The city — sliced, diced and served with a dash of sauce
All great sheikhs
One of the premiere international art fairs came to a close yesterday in the splendour of the Middle East, and we are told that the city’s artists and gallerists had a blast. The tenth edition of Art Dubai saw booths swamped with visitors, who took in well-curated works by young, senior, modern and contemporary artists. "The fair has become more global and is an intimate space where you can engage with each work of art. There was a good representation of Indian art and galleries, and a lot of important sales have happened," said Farah Siddiqui, the fair’s Ambassador from India. Notable patrons and collectors such as Rajeeb and Nadia Samdani, Sanjay Lalbhai and Kavita Singh dropped in and there were soirees aplenty, we hear, especially one held by the fair’s partner, The Abraaj Group. Kudos to the ruler of Dubai, Sheikh Mohammed bin Rashid Al Maktoum and his wife Sheikha Manal bint Mohammed bin Rashid Al Maktoum, who, attendees say engaged thoroughly with the fair. From Mumbai, galleries Chemould, Chatterjee and Lal, Sakshi, Lakeeren and Jhaveri Contemporary had their booths out there. We believe Nasreen Mohamedi’s untitled painting at Chatterjee and Lal’s booth was a crowd-puller. In fact, the gallery booth was concerned with the way landscapes have been represented by four artists, and Mortimer Chatterjee said, "For us, Art Dubai is crucially important as it functions as an important bridge between global and local art discourses."
Taking Float to Pune
Raja and Rita Dhody’s little girl, Aneesa Dhody Mehta is taking her pop-up night club, Float, to Pune, now that it seems to be a hit in Mumbai. The brand consultant and event organiser launched Float with partners, restaurateurs Sunny Sara, Ritik Bhasin, Shashi Thadani and Rishi Acharya, and has already organised four editions at the St Regis ballroom. "There is something wanting in the clubbing scene in Mumbai and India, and we want to fill that gap," says Dhody. The reason why the pop-up works, she feels, is because one can maintain "exclusivity" and can play around with the format. "So last time, we had these kinetic lights, which are all programmed differently. We also had an outdoor section that played only techno." The guest list usually includes people the organisers know, or know of. After Pune, she plans to go pan India. "Our focus is to provide great entertainment, a good-looking crowd, good alcohol and impeccable service — it’s all about high-end luxury."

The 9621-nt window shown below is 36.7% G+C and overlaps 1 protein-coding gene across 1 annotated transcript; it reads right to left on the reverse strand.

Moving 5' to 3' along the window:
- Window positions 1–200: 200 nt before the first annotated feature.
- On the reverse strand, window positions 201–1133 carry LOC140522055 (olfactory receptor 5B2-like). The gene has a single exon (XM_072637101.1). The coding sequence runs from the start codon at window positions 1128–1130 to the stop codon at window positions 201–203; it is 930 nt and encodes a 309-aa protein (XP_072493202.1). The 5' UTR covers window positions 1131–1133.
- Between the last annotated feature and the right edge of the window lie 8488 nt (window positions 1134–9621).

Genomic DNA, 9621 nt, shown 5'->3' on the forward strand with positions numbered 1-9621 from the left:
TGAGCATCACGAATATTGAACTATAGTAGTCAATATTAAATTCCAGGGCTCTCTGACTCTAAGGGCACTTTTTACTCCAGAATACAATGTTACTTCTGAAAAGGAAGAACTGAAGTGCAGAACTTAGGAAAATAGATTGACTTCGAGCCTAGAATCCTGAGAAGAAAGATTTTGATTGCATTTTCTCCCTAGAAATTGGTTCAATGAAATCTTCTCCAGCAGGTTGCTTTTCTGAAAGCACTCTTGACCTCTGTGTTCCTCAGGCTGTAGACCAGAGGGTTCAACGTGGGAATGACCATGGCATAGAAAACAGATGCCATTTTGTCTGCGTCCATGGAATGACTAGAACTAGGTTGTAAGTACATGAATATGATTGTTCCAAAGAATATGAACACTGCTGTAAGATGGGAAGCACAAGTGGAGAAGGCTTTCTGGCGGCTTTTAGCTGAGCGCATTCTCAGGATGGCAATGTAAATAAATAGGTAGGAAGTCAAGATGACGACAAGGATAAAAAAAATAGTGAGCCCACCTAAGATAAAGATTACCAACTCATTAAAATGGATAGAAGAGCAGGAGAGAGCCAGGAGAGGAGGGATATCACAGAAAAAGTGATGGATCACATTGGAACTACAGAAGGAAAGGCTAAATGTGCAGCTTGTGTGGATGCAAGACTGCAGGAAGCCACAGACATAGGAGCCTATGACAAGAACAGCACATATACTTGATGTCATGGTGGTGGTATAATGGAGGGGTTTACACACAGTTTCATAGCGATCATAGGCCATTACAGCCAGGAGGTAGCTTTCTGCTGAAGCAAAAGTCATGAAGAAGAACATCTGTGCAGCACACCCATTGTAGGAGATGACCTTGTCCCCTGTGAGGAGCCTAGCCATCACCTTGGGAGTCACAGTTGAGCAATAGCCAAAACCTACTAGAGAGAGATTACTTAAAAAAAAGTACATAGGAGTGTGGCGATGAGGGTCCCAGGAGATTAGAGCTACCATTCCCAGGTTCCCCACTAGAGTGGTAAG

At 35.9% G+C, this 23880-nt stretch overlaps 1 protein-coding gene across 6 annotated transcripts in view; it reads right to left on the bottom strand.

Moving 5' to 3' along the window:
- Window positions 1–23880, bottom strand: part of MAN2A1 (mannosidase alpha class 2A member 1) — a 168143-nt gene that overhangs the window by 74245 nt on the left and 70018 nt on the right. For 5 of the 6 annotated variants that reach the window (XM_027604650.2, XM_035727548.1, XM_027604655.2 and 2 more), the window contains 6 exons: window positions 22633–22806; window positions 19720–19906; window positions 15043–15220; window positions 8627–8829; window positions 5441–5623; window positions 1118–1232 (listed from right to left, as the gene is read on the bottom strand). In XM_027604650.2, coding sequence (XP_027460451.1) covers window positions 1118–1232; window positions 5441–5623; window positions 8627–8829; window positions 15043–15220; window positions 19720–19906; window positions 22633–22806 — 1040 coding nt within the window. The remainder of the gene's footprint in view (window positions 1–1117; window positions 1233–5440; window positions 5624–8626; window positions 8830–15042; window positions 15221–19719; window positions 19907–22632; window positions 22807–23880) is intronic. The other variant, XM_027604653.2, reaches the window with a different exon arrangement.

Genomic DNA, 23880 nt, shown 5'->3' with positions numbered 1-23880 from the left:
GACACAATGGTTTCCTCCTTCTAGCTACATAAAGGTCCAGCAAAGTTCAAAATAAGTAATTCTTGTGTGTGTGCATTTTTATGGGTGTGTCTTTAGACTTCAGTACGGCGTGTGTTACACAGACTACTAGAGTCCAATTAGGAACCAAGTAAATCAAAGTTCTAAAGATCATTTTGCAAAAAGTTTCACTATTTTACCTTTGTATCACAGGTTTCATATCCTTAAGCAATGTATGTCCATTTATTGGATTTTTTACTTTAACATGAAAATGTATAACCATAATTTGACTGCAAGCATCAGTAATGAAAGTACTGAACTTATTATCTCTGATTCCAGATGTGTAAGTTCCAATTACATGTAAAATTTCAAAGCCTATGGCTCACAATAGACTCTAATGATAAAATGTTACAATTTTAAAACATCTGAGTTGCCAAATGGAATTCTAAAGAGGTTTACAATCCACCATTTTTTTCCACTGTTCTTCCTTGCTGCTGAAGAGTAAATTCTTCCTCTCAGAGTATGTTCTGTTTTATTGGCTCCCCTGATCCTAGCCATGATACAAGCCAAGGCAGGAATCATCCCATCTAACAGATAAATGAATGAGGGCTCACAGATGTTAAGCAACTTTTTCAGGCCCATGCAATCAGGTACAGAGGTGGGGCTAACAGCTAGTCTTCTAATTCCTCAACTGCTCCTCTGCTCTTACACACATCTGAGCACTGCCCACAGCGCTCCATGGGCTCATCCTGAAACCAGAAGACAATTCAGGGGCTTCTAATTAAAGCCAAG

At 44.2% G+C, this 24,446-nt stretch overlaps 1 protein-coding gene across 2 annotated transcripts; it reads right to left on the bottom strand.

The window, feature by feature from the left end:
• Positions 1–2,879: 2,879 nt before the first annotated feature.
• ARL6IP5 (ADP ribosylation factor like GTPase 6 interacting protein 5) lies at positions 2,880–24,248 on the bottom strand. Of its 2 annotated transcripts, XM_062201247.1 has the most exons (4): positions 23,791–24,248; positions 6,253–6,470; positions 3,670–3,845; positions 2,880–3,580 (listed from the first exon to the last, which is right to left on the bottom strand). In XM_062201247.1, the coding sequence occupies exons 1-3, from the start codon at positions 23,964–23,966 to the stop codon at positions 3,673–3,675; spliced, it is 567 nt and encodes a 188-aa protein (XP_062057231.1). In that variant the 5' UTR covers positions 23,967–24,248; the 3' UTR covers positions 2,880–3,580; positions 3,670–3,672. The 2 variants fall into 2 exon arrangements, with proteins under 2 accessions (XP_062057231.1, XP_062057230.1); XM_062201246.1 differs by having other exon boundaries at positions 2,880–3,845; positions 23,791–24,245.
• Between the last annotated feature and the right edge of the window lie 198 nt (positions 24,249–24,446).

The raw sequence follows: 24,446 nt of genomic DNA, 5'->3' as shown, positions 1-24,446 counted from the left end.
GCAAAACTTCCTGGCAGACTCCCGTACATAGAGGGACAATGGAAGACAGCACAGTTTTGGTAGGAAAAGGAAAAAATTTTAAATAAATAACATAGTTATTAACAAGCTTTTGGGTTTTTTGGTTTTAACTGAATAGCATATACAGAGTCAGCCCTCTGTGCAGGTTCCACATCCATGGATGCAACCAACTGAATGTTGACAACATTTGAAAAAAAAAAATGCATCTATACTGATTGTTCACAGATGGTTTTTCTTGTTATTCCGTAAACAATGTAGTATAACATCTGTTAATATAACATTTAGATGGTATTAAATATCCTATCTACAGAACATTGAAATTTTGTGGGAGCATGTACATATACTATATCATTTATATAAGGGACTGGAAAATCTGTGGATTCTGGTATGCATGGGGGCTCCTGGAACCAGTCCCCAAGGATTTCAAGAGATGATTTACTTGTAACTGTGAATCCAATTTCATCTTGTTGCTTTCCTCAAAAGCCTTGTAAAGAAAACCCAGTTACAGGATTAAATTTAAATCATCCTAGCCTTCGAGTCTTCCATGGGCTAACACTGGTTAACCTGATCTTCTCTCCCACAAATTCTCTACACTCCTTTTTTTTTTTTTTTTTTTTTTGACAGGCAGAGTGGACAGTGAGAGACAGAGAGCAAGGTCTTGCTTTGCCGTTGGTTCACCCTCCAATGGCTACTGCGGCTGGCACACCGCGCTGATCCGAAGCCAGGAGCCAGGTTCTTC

And we were here...
SoBo’s new selfie spot
We walked into Pooja Dhingra’s Le 15 Café on a Monday afternoon for a late lunch and realised we had overestimated the place. Our asian salad had enough vinegar to burn the throat and the lemonade was just really, really cold water. But leaving the food aside, the café is a perfect place to catch a few celebrities and the SoBo crowd. Pernia Qureshi was having lunch next to us, and stylist Anaitha Shroff Adjania was heard telling her that it was her fourth visit to the café. The others just took selfies and pictures of their food as proof they had been there. Ah, well, at least
The gentlemen's club
Parvez Damania (in striped t-shirt) seems to be paying his respects to Vivek Jain (extreme left) during the Polo Cup event at Mahalaxmi Racecourse. Pics/Pradeep Dhivar
Rajashree Birla was caught in an awkward moment by shutterbugs
Revealed: Rogers’ unkindest cut to his Baggy Green
Examples of reverence towards the Baggy Green cap crop up every now and again in Australian and world cricket, although many Australian cricketers before Steve Waugh didn’t exactly value it as gold.
Some greats like our columnist Ian Chappell felt Waugh took things too far and made "a mockery" of the Baggy Green when he wore the cap to watch fellow Aussie Pat Rafter take on Goran Ivanisevic in the 2001 Wimbledon final.
The Baggy Green is in the news again with Cricket.com.au reporting that former Australia Test opener Chris Rogers recently revealing that he accidentally tore his cap in an effort to loosen it during his Test debut in the 2008 Australia vs India Test at Perth.
Rogers, who was presented his Baggy Green by fellow West Australian Justin Langer before that famous Test which Anil Kumble’s Indian team won during the Monkeygate-series, suffered from headaches on Day One since the cap was a bit small for his head. To make it sit well on his "big head", Rogers used a pair of scissors, but ended up mutilating the cap in the dressing room much to the amusement of eyewitnesses Phil Jacques and Adam Gilchrist.
Ultimately, Rogers had to borrow Brad Hogg’s cap and didn’t know what to say when a kid yelled out to him during play, "I bet you slept in that (cap) last night."
Oh yes, Rogers got a replacement Baggy Green and though he’s hung his Australia cap, he’ll still turn out for Somerset in the English county championships for which he will adorn a blue cap in the longer format.
Gigi comes calling
When he’s not gallery hopping, Delhi-based artist Gigi Scaria has other plans chalked out during his stay in Mumbai. He is here till March 23 to conduct a workshop on Video as Art at Natasha Gowani’s new offering, TAG — The Amateur Gallery, in Lower Parel. But what he wants to do most is roam the alleys of Colaba. "I love those gullies behind the Taj Mahal Hotel. Mumbai gives me the same kind of island feeling I get in Kerela. So every evening, I am going to discover authentic restaurants, taste some local flavours and indulge my crustacean cravings," says the Malyali. Scaria admits his weakness is for Mumbai’s seafood. "I love Bombay Duck, and the way they prepare it is different from what you get in other cities," he says.